Dear Coq community,
I would like to share a project related to the Elm functional programming language.
As part of ConCert (https://github.com/AU-COBRA/ConCert), we have developed an extraction pipeline that allows for generating Elm code.
We have several simple examples/tests here https://github.com/AU-COBRA/ConCert/blob/master/extraction/examples/ElmExtractExamples.v.
A more "domain-specific" example with a web-app consisting of an input form, validation and rendering a list of users is available here:
The example is inspired by a similar one from the Elm guide.
We use Coq's subset types to encode the invariants for the part of the model that represents valid data.
Currently, we write the "logic" of the app (model and validation) in Coq, extract it and then concatenate with the hand-written view, that renders the form and calls the model functions.
Here is the result of extraction in the online IDE Ellie:
(the form validation rules: non-empty name, password length >= 8, passwords in the two fields must be the same).
Contributions with more interesting examples are very welcome!
That does look like an interesting project to me, as I am interested in formal verification of web applications. I am wondering how you can deal with the type system of Elm which is very strict, by opposition of OCaml which allows
Obj.magic. But I guess I should read more about the project
Other quick questions / thoughts:
I am working on https://github.com/clarus/coq-of-ocaml where I have troubles supporting all the features of OCaml, and sometimes dream of having a simpler input language. Somehow Elm seems to be exactly that, but I was kind of afraid of the small size of the community.
If you compare it to the community using OCaml to build webapps, I'm not convinced it is that small.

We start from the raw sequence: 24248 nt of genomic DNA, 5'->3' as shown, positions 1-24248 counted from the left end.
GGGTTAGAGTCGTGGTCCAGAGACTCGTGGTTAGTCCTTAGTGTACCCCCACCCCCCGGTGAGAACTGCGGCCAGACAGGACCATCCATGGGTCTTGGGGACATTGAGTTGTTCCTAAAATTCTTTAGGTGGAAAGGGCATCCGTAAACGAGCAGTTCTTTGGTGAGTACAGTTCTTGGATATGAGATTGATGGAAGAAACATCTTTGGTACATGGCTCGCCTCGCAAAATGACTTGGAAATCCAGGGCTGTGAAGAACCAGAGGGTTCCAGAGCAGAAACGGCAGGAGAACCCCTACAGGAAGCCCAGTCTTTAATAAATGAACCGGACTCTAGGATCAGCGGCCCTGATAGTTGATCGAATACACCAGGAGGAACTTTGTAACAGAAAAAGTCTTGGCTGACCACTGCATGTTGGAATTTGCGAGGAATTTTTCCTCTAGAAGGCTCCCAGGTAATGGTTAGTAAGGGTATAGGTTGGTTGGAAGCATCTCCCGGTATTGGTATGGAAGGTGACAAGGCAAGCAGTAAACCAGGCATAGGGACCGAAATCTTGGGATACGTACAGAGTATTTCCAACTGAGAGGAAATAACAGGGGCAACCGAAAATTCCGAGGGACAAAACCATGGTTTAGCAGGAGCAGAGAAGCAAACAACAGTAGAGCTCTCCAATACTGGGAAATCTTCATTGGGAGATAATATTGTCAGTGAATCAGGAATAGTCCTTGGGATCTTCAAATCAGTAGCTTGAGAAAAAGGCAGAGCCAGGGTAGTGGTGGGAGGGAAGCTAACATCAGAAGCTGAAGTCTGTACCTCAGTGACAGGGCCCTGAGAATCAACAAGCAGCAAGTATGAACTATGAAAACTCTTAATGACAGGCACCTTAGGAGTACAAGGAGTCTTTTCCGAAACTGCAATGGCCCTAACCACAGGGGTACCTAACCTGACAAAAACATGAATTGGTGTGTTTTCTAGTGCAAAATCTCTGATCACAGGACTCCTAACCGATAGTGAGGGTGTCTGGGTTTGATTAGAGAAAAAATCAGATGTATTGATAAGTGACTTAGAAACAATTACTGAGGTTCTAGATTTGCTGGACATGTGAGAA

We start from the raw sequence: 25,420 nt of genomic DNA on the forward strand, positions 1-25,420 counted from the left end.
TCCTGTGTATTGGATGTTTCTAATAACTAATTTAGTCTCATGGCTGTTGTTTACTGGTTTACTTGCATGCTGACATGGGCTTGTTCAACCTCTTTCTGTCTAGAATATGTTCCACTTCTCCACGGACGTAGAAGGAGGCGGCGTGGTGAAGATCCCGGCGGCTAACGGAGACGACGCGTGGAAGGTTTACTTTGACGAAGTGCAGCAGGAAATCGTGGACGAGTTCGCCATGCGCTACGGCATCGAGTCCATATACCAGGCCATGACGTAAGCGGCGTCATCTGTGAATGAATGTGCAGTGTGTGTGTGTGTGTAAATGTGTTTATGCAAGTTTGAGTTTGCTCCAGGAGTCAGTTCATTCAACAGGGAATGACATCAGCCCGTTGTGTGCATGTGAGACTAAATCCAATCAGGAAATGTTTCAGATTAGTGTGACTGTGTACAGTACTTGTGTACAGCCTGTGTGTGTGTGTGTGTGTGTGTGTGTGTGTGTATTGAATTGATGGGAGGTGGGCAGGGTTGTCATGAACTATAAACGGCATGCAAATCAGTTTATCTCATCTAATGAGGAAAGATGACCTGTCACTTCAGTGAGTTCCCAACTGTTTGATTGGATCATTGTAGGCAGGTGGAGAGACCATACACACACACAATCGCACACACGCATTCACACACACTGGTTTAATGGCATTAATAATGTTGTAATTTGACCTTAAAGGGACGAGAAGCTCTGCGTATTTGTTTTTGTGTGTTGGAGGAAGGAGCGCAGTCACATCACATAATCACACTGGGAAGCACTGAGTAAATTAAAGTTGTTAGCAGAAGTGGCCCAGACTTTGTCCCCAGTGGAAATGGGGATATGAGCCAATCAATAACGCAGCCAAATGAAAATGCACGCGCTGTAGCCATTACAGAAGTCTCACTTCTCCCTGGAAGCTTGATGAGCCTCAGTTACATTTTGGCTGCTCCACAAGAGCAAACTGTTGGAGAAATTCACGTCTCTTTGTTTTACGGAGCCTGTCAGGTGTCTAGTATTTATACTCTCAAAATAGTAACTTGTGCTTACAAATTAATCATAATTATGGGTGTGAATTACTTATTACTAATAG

Ah OK, I remember you liked Elm!
I looked at it again a few weeks ago, and this is the post which frightened me: https://www.reddit.com/r/programming/comments/fxvlow/why_im_leaving_elm/
maybe haters gonna hate
I am wondering how you can deal with the type system of Elm which is very strict, by opposition of OCaml which allows Obj.magic. But I guess I should read more about the project
Hi @Guillaume Claret , that's a very good question :) Basically (as many our target), Elm does not support unsafe coercions of types. Therefore, one could end up with something that does not type check. On the practical side, in most cases polymorphism + subset types (Coq's
sig) is sufficient for many purposes. We also provide a way to inline and specialise (a bit) certain definitions, so as a result, the extraction produces well-typed code.
OK, cool to see that this is possible
(avoiding unsafe coercions)
I think it would be interesting to go the other direction also, Elm -> Coq, as the Elm language is designed to be small and strict, so that the translation may be possible in a systematic and clean way
We explored a similar direction before extraction: https://github.com/AU-COBRA/ConCert/tree/master/embedding
lambda-smart is a pure subset of System F-based language.
You can find more details here: https://arxiv.org/abs/1907.10674
OK thanks! (Bas Spitters told me about this approach for smart-contracts)
OK, cool to see that this is possible
Of course, in our development, we looked mostly at smart contracts, but we used the same extraction to extract some programs from CertiCoq benchmarks, that use Coq's
FSet. After some pre-processing it worked.
(the target language was Rust, but we haven't use unsafe features)
Of course, one always can craft an example that extracts to something ill-typed :) But I hope many things one interested in for web development could and extracted to well-typed code. Rank-2 polymorphism sometimes gets in the way, for now, we solved it with inlining/specialising.
Last updated: Dec 06 2023 at 14:01 UTC